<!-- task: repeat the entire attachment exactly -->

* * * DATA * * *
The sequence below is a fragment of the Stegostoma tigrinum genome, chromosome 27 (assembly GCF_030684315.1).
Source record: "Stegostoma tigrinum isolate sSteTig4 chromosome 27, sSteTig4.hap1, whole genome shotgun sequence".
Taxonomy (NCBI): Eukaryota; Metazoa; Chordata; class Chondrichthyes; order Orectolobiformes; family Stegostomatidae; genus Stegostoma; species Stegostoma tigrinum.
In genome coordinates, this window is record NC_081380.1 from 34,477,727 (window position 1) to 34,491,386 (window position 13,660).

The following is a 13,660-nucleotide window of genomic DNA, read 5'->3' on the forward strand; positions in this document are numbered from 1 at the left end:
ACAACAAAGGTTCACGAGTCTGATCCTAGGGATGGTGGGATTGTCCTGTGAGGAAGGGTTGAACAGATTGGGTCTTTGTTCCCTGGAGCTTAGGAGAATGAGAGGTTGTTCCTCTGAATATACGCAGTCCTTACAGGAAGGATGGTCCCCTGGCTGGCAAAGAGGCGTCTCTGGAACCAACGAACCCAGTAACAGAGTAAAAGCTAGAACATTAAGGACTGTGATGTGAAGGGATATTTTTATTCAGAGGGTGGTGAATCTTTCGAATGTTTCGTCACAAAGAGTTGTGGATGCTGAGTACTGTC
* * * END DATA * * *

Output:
The sequence below is a fragment of the Stegostoma tigrinum genome, chromosome 27 (assembly GCF_030684315.1).
Source record: "Stegostoma tigrinum isolate sSteTig4 chromosome 27, sSteTig4.hap1, whole genome shotgun sequence".
Taxonomy (NCBI): Eukaryota; Metazoa; Chordata; class Chondrichthyes; order Orectolobiformes; family Stegostomatidae; genus Stegostoma; species Stegostoma tigrinum.
In genome coordinates, this window is record NC_081380.1 from 34,477,727 (window position 1) to 34,491,386 (window position 13,660).

The following is a 13,660-nucleotide window of genomic DNA, read 5'->3' on the forward strand; positions in this document are numbered from 1 at the left end:
ACAACAAAGGTTCACGAGTCTGATCCTAGGGATGGTGGGATTGTCCTGTGAGGAAGGGTTGAACAGATTGGGTCTTTGTTCCCTGGAGCTTAGGAGAATGAGAGGTTGTTCCTCTGAATATACGCAGTCCTTACAGGAAGGATGGTCCCCTGGCTGGCAAAGAGGCGTCTCTGGAACCAACGAACCCAGTAACAGAGTAAAAGCTAGAACATTAAGGACTGTGATGTGAAGGGATATTTTTATTCAGAGGGTGGTGAATCTTTCGAATGTTTCGTCACAAAGAGTTGTGGATGCTGAGTACTGTC